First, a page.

The growing production of single-page illustrations over this period further attests to the growing wealth of middle-ranking associates of the central and provincial courts, commercial and merchant elements, and certainly the newly incorporated constituencies, clearly eager to patronise the same artists who enjoyed the favour of the courts’ elites. Where illustrations of young courtly figures had been popular in the previous century, in this period single-page paintings of older men, as darvishes and labourers, for example, were popularised by Riza Abbasi, Sadiqi Bek Afshar, Muhammadi and Siyavush. Indeed, during his period away from the court, between 1603 and 1610, when he frequented the company of wrestlers and engaged in other ‘popular’ pursuits, Riza devoted himself entirely to the such illustrations. After his return to court Riza made direct use of the paintings and drawings of Bihzad and later still his work exhibited aspects both of earlier styles – especially in use of slender, elongated torsos – and new styles – a ‘new’ face with thick eyebrows, round cheeks and full lips. His legacy set the stage for a whole school of later Safavid artists.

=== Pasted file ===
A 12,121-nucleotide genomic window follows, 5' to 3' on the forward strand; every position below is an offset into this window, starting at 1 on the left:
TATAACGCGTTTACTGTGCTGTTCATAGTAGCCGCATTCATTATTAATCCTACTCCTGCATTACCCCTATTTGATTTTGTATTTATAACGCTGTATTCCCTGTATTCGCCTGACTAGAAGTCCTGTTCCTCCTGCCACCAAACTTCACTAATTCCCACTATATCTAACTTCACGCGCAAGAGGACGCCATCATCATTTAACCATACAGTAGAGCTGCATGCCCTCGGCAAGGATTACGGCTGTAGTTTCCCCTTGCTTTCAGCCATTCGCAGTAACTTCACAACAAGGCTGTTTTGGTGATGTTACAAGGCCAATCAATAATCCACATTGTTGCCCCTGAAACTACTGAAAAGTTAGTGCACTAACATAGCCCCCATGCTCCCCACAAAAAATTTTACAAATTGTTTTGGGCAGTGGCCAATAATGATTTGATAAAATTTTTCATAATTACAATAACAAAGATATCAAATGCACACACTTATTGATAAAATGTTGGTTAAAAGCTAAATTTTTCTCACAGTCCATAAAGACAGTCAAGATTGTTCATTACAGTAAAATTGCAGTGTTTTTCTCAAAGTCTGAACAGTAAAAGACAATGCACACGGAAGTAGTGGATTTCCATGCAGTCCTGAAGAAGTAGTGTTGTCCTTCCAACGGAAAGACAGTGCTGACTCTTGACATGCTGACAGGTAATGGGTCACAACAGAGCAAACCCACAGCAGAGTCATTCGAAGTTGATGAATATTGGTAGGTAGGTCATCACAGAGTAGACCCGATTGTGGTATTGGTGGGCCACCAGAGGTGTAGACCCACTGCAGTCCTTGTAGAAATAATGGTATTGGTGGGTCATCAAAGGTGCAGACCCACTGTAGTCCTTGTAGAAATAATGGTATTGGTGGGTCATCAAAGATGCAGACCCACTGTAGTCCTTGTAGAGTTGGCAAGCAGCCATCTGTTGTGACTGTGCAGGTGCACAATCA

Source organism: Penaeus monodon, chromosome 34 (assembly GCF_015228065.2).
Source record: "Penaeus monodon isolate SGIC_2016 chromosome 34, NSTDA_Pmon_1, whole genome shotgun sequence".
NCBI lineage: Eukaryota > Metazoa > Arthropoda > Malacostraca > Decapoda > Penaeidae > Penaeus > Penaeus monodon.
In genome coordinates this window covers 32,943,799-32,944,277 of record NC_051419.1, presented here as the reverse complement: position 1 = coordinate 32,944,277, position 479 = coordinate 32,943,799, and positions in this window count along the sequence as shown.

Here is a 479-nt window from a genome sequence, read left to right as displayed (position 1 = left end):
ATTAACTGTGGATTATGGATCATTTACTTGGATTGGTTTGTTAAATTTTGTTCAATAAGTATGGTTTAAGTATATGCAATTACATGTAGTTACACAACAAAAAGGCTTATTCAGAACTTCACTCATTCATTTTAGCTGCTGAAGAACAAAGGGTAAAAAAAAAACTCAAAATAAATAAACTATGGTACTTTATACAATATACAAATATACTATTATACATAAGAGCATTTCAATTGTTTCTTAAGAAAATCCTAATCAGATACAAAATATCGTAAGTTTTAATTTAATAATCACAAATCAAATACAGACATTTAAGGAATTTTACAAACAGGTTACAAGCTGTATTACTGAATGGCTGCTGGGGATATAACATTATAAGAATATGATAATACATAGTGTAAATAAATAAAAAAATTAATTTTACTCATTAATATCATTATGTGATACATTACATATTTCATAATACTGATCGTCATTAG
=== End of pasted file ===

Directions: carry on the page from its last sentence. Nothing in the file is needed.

Such innovative combinations of the traditional and the new are also found in other areas of material culture. Early in Abbas’ reign the metalworking schools of Khurasan and Western Iran exhibited development of traditional styles within familiar forms of expression, as attested by candlesticks dated 1588–9 and 1598–9; the latter, an early example of enamelling in metalwork, features an image of Layla and Majnun and youths pouring wine. The appearance of a new form of ewer as early as 1602–3, perhaps deriving from an earlier Indian example, attests to a vitality of style and, in this case, a taste for the exotic – not unusual in the increasingly cosmopolitan, and increasingly wealthy setting of both the new capital and the realm itself.